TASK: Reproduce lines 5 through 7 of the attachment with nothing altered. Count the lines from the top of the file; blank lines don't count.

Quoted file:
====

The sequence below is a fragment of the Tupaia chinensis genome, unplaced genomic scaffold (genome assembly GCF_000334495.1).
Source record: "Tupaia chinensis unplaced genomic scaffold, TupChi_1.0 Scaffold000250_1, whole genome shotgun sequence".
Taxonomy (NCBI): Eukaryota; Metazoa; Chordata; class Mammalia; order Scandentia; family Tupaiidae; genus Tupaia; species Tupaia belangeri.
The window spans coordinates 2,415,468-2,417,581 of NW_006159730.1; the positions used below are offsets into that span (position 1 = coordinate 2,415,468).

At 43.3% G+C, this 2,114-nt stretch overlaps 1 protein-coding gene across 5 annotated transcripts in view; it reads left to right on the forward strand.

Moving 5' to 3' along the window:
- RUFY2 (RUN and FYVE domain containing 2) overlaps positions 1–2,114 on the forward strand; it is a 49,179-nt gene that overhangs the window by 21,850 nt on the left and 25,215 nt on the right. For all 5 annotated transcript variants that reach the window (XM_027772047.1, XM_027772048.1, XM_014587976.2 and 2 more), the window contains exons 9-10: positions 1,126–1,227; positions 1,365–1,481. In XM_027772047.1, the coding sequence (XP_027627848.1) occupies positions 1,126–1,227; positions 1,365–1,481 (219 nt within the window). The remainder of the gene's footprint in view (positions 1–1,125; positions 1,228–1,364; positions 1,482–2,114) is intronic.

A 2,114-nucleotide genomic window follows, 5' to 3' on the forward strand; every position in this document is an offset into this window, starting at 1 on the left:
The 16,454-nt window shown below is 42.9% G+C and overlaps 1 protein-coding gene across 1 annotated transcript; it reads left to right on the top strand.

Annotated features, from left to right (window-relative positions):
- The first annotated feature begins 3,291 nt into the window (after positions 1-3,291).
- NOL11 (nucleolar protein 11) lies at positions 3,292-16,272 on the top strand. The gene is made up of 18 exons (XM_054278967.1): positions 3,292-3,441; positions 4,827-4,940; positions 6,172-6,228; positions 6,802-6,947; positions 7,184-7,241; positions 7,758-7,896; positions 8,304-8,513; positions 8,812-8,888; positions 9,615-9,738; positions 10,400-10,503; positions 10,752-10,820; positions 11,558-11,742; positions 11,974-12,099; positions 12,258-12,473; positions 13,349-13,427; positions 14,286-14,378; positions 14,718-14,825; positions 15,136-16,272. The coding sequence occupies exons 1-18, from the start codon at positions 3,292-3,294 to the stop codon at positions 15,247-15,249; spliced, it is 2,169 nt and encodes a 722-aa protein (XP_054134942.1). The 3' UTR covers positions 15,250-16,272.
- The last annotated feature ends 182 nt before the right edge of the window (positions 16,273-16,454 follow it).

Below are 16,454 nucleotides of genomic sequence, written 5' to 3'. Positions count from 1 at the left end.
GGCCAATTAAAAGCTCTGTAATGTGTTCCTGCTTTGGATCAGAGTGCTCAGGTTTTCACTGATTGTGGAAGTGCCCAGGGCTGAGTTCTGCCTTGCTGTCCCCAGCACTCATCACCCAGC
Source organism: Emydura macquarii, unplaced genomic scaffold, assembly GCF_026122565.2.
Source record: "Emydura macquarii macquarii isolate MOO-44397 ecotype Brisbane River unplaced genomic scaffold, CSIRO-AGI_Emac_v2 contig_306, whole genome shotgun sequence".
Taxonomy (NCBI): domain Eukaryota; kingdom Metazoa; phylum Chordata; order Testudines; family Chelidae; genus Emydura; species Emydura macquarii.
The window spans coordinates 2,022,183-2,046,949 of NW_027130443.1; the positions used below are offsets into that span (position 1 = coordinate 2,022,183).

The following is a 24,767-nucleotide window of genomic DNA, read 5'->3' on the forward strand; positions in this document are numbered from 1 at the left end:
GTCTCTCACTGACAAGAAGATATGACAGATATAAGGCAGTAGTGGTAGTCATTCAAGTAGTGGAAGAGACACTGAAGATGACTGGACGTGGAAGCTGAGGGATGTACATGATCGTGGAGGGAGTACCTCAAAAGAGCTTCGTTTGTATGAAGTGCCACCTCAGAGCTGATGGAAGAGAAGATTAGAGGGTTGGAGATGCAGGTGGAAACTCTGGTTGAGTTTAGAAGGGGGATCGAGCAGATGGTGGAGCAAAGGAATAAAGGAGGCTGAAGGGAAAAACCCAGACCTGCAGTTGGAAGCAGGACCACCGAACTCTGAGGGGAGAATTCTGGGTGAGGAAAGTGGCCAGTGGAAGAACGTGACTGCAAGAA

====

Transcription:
At 43.3% G+C, this 2,114-nt stretch overlaps 1 protein-coding gene across 5 annotated transcripts in view; it reads left to right on the forward strand.

Moving 5' to 3' along the window:
- RUFY2 (RUN and FYVE domain containing 2) overlaps positions 1–2,114 on the forward strand; it is a 49,179-nt gene that overhangs the window by 21,850 nt on the left and 25,215 nt on the right. For all 5 annotated transcript variants that reach the window (XM_027772047.1, XM_027772048.1, XM_014587976.2 and 2 more), the window contains exons 9-10: positions 1,126–1,227; positions 1,365–1,481. In XM_027772047.1, the coding sequence (XP_027627848.1) occupies positions 1,126–1,227; positions 1,365–1,481 (219 nt within the window). The remainder of the gene's footprint in view (positions 1–1,125; positions 1,228–1,364; positions 1,482–2,114) is intronic.